My friend was telling me about her late father. How much she missed him and what an amazing person he was. You know, she said, I will tell you this one short story about him, which would paint you the picture straight away. And it did. I knew immediately what she was talking about.
Look, she said, one night we had guests over at our house and one visitor accidentally dropped and broke a beautiful expensive crystal glass.
The guest was devastated, but my friend’s father picked up another glass: ‘What, this piece of junk? Is this what you are upset about?!’ And he chucked the second glass on the floor.
‘Every time I tell this story’, my friend said, ‘it gives me goose bumps. That’s what kind of person my father was. ‘
I know, I said. And I told her about my grandfather.
My grandfather was quite a famous actor and an opera singer in the old Soviet Baku. One night my mother, then a little girl, was woken up by a loud music and singing. A whole large group of Romani, or gypsies were in our 5th floor city apartment. After the play, at 2am in the morning, my grandfather showed up at home with a whole performing troupe of the Romani. The next morning my mother remembers having nothing to eat in the house, as everything was eaten and drunk with the gypsies.
Yes, my friend concluded. Those men like our grandfathers…that generation…They don’t make them like that anymore.
OK, I thought. Let’s be honest here, for a change. Aren’t we, the women, to blame somewhat for what is happening to our males?
I thought about the glasses story and how any of my married girlfriends would probably react, should their husbands decide to demonstrate the endless generosity of theirs by smashing our favourite expensive wine glasses. They, we, would go mental! Modern men simply can’t win this game. It is not possible.
We want them to be generous, yet we want them to be sensible. We want them to do crazy things for us, for love…yet we want them to protect our children and their future.
So we face a cataclysmic paradox here, girls. When single, we have certain expectations of our dates, and we often get attracted to men who are, in our eyes, are capable of all those things we get turned on by: passion, craziness for us, silly romantic gestures, etc etc. But then, we get married and suddenly, we don’t want them smashing our wine glasses and feeding a whole dancing troupe of Gypsies all the food our children were going to be fed for the next few days. Our expectations suddenly become very different. And so we try and change those men. Change all those traits we had once fallen in love with. We try and manage their craziness we used to think was charming. We, girls who were so impressed once before with careless romantic gestures, beat all that shit right out of our males. We stomp all over their passionate personalities, the personalities we had once found irresistible, to turn them into sensible providers. A friend of mine was telling me how impressed she was with someone we both knew who would not let her husband keep any of his salary. She is in charge of family finances, she decides what and when gets purchased. Really? I thought…Really? Is this what you think should happen? Is this what you think a prince from fairy tale would dream about when he proposed to his fucking Cinderella…(let alone Christian Gray if that’s your fantasy male)? Vanilla sex twice a month and his salary controlled?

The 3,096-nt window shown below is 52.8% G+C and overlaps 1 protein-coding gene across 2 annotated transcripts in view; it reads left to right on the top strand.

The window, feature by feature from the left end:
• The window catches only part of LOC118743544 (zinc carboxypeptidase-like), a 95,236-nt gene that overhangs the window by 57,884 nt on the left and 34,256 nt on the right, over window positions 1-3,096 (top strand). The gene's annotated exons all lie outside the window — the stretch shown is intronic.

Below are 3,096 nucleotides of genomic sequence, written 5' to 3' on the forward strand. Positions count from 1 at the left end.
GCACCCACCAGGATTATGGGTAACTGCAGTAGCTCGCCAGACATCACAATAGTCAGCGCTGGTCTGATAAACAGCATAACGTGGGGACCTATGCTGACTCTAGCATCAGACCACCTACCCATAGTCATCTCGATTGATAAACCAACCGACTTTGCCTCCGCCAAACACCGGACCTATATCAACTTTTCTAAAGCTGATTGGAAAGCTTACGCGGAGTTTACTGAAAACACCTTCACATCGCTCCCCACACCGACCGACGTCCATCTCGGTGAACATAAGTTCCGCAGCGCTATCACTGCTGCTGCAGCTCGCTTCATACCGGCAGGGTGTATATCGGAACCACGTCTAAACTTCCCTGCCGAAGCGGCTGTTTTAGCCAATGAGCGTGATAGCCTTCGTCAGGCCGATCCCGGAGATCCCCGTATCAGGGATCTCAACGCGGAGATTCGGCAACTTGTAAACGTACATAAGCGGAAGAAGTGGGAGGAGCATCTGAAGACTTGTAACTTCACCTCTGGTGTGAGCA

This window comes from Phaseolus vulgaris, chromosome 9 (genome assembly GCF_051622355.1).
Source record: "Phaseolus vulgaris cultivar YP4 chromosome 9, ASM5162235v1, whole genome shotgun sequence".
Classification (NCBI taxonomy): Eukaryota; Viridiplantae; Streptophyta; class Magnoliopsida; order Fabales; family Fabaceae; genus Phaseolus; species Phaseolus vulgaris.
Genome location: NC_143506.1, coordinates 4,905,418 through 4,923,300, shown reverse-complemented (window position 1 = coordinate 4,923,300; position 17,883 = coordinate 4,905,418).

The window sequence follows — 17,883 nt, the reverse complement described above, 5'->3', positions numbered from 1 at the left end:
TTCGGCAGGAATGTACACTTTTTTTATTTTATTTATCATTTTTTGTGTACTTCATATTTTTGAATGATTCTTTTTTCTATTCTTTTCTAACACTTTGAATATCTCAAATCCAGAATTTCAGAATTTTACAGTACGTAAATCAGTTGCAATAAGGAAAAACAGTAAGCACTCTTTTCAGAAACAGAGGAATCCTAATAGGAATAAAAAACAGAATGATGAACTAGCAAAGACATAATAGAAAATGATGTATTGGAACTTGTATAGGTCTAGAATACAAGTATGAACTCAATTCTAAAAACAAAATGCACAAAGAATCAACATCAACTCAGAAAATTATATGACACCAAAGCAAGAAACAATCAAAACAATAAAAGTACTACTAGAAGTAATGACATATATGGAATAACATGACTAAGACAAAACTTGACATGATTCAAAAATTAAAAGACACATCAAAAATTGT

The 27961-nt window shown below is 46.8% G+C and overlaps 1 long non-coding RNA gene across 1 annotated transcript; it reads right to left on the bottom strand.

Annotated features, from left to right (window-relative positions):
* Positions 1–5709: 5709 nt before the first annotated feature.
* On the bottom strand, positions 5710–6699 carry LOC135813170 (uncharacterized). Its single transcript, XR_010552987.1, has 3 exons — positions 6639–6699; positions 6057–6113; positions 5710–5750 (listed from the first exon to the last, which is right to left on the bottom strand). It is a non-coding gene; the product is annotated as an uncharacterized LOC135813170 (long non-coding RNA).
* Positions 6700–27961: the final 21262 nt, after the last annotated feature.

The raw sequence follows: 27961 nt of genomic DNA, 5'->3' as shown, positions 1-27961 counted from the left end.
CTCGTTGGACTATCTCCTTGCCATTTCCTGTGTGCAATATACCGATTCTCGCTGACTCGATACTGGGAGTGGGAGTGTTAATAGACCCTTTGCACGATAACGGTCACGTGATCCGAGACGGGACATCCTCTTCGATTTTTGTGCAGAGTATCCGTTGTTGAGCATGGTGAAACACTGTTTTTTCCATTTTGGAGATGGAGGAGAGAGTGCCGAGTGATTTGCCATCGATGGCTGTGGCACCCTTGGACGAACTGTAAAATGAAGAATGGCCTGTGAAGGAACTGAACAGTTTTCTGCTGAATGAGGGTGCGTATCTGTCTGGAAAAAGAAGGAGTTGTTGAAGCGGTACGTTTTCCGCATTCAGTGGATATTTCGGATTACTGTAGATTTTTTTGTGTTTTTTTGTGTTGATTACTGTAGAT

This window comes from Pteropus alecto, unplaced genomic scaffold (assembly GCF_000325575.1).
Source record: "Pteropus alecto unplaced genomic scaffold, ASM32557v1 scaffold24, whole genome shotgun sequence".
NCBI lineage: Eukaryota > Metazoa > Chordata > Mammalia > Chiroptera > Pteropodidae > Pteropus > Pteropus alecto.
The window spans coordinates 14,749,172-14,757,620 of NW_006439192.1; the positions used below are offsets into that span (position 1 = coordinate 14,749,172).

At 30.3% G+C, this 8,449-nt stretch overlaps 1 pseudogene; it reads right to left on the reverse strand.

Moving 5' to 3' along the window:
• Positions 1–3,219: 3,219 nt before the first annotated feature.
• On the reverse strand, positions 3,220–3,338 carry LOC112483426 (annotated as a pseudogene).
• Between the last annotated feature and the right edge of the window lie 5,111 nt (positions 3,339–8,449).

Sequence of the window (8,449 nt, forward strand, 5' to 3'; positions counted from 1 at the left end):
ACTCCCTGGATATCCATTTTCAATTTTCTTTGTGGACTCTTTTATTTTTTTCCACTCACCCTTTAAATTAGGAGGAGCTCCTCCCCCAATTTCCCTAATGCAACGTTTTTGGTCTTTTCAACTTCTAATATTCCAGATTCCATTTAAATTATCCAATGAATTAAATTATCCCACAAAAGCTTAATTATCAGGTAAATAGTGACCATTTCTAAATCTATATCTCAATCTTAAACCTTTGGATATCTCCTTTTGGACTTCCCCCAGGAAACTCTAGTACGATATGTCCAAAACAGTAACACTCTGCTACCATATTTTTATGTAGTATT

Another friend of mine was pleased to announce that her husband, always a very keen golfer, finally realised that playing golf every weekend was not great for the family. He had to spend more time with the children and her, she said. So he gave up his favourite hobby. Great job. You just cut off a chunk of your man’s soul, as well as his balls. Well done, girlfriend. You obviously don’t need any of those anymore.
So what happens then? What happens to all those husbands we have so successfully pussy whipped for years?
Well, it is pretty predictable isn’t it. They either turn into pathetic, lethargic, fat sad bastards, growing ugly stupid beards to at least appear masculine, sitting on sofas watching TV with empty eyes, dead inside…or they rebel. In many different ways, none of which you would appreciate.
So, maybe, and I am just wondering here..Maybe it is not that ‘they don’t make them like that’ anymore. Maybe it has something to do with the fact that we try and work hard to re-make them into something we think we need, something the society expects, something that, at some point will become breathing, functioning, emotionless robots that we, ourselves, one day will suddenly find…boring.
You might be one of those women who always wanted a sensible, predictable, secure man to pay your bills. And that is OK. However, if at some point in your life you were attracted to something else in him, even if it does not seem very sensible right now… Please, please! allow him to retain at least a little bit of his craziness. Not just for him, but for you, too. I admire my friend’s father and his gesture with the wine glasses. And I love the Gypsies story my mother told me. And I do think they make them like that these days, too. Only we, women, must try and not destroy it all entirely with our primal need for security and predictability. Please, please, please…let him play that fucking golf.
Tuesday, 24 November 2015
A while ago, I was meeting an English friend for coffee. I mean, it was, very possibly, sometime in the beginning of October. We were chatting about plans for winter, plans for Christmas, whether we were staying in Doha or going home, when I asked her if she had finished her Christmas shopping already.
Well, yes, I am almost done, T responded and I chocked on my drink.
I was, naturally, being sarcastic. But I should have known. T is extremely organised.
Now, we are at the end of November. And, do I even need to say that I have not started any Christmas shopping yet?
But, in my defense…
There are a few excuses I can choose from.
First of all, just like with pretty much everything else, I have to be in the mood. And how do you try and get in the Christmas mood in the Middle East?
We spent last two Christmases in Doha. I was a bit unsure at first. Every single Christmas ever since I’d got married, we spent in my in-laws house, where everything was prepared, cooked and decorated; and I just had to show up and enjoy. (Not bad, eh?) What if I could not re-create the proper atmosphere for my kids here, in sunny Doha?